Raffy Reviews - Enter Shikari: 'The Spark'

A somewhat decent English rock release that starts off with a spark, but ultimately loses its charm in the second half

Sept. 27, 2017


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Background: England is a nation that is both notorious and famous the whole world over for its music scene. The country aided in establishing and contributing to several notable movements in the realm of both the mainstream and underground varieties of music including, but not limited to: hard rock, soft rock, alternative and punk rock, heavy metal, and electronic/techno. Specifically, its rock music history has spawned a large following of modern artists who aspire to claim the similar fame and notoriety that countless acts had possessed before them. One of these so-called modern rock enthusiasts and creators being the band known as Enter Shikari.

Band History: Originating from Hertfordshire, England in the late 1990s, the band once operated under a different moniker prior to changing their name (in 2003) to what we call them today. Since then, the four-piece group has released five studio full-length albums, performed in many musical festivals and, in addition, racked up around a dozen music-related accolades.

The band can be considered pretty eclectic and experimental, given their susceptibility and willingness to merging their sounds with those of other genres through incorporating electronic elements, rapping sections, core influences and several others into their own works.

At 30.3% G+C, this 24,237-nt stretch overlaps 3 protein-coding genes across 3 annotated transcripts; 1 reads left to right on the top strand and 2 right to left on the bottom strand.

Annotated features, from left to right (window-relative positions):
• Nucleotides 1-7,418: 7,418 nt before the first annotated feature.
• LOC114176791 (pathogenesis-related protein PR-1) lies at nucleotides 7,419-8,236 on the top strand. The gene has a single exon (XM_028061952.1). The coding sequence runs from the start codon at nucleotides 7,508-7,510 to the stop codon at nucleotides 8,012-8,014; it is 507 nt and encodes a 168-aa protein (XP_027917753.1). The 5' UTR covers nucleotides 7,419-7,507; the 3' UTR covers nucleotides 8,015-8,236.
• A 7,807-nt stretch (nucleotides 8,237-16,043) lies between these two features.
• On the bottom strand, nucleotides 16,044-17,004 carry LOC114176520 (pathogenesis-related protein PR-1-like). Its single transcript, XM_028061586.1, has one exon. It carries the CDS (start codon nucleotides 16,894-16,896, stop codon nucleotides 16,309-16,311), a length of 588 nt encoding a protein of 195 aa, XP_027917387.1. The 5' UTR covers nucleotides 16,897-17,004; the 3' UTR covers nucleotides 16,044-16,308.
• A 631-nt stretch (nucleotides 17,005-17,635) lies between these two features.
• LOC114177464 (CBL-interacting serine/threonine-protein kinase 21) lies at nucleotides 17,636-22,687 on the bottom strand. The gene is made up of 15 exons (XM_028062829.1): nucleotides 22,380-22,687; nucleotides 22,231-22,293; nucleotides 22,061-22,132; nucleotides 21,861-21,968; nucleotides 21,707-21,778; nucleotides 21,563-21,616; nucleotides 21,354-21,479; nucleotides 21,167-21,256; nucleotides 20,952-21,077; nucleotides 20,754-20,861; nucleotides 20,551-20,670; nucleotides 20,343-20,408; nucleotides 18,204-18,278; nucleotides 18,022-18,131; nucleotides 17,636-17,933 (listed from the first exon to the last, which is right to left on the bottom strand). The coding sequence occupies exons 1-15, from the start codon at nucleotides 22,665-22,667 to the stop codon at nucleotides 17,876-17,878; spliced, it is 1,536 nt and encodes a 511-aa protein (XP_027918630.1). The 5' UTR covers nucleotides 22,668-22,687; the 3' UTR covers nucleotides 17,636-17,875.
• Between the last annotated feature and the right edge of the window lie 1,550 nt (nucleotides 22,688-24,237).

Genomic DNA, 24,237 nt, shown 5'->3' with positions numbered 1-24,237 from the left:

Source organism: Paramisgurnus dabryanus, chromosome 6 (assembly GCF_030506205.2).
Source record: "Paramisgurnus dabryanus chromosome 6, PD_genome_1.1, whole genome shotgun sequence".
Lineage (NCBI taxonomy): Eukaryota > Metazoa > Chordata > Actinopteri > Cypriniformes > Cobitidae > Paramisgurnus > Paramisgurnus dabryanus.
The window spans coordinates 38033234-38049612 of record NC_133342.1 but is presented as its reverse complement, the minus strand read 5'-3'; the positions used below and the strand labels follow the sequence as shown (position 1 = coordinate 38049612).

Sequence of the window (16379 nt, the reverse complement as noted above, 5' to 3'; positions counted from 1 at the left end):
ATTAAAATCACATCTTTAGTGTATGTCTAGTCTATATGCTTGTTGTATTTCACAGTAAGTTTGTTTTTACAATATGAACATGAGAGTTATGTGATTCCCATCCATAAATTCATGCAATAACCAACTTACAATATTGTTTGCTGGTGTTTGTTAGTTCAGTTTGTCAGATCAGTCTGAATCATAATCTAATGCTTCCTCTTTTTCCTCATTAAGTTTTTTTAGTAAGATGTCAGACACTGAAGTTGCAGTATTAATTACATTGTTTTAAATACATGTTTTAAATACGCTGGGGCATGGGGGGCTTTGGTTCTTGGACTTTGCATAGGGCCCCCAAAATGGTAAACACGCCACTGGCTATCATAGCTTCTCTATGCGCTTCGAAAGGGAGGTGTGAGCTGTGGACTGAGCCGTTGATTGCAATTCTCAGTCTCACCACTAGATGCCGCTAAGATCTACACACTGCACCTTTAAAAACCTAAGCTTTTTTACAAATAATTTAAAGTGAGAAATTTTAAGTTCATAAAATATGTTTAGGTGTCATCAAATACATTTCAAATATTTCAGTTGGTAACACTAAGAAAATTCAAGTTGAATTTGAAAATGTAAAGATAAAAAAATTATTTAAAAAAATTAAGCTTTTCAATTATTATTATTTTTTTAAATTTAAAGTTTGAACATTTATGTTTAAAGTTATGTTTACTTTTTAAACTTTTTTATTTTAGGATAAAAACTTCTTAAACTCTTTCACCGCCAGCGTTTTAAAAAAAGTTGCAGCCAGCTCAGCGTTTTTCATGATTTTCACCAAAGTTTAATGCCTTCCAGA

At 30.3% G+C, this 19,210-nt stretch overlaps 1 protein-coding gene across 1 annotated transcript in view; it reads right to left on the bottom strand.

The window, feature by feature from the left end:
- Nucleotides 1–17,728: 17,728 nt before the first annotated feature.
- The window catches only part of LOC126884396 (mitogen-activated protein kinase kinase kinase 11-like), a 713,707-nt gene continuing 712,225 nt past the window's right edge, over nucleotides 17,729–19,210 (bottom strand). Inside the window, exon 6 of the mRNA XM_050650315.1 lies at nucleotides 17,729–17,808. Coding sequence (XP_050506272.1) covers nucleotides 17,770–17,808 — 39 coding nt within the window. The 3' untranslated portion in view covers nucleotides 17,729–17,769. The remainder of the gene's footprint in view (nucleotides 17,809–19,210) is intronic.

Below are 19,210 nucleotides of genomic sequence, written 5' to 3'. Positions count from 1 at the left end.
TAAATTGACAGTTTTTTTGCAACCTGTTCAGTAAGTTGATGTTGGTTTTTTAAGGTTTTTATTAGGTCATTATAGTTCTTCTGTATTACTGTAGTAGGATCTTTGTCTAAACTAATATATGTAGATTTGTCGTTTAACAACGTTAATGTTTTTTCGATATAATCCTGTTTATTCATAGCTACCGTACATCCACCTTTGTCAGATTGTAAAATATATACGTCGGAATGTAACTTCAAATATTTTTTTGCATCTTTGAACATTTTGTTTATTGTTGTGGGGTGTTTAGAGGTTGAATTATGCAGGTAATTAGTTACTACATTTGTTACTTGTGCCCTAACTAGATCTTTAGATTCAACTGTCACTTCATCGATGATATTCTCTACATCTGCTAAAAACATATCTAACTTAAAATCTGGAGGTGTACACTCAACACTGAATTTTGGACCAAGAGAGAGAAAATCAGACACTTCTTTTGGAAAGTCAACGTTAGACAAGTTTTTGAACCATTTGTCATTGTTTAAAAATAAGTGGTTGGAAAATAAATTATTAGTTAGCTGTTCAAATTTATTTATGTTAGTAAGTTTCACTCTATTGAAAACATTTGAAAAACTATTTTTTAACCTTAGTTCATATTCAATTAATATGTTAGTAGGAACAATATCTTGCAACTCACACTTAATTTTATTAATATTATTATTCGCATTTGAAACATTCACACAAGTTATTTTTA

Album Facts: Their recent fifth album, titled The Spark, was recorded in a Northamptonshire studio and released through the label Ambush Reality in the UK as well as another called PIAS Recordings, which distributes their material internationally. During the making of the album, the band's frontman was reportedly going through a rough patch of Generalized Anxiety Disorder due to the world events unfolding at the time like Brexit and such. Through the tough time, he found new inspiration to write this album. 

The Breakdown: The music on The Spark is a rather intruiging and slightly "different" take on the entire alt-rock and electronicore genres. As mentioned earlier, there are abundant sections of the songs within the album that include elements of techno and some rapping. In addition, certain parts are heavy and loud while others are soft and relaxing. Similarly, some tracks are more vocal and lyric-oriented while some are mostly instrumental in nature.

The lyricism, which is mostly related to themes of patriotism, fear, paranoia and real-world political issues, is possibly the most significant aspect of this release since it hits so close to home for many. The instrumentals are worth talking about as well, since they are mostly blended together so well, to an extent. The vocals themselves are alright, but nothing to really write home about.

Analysis: The album begins with an instrumental prelude that heavily consists of some electronic ambiance build-up. Possibly some synth and a choir-like atmosphere is present, as well. Then, the sudden second track commences, with some melodic singing and added electronic elements. Soon, the percussion and rest of the band come in to provide their own energy and support to the rest of the sound. The song's chorus has a decent flow, and it drags on for a bit before going in for a little break and coming back towards the end for a second round.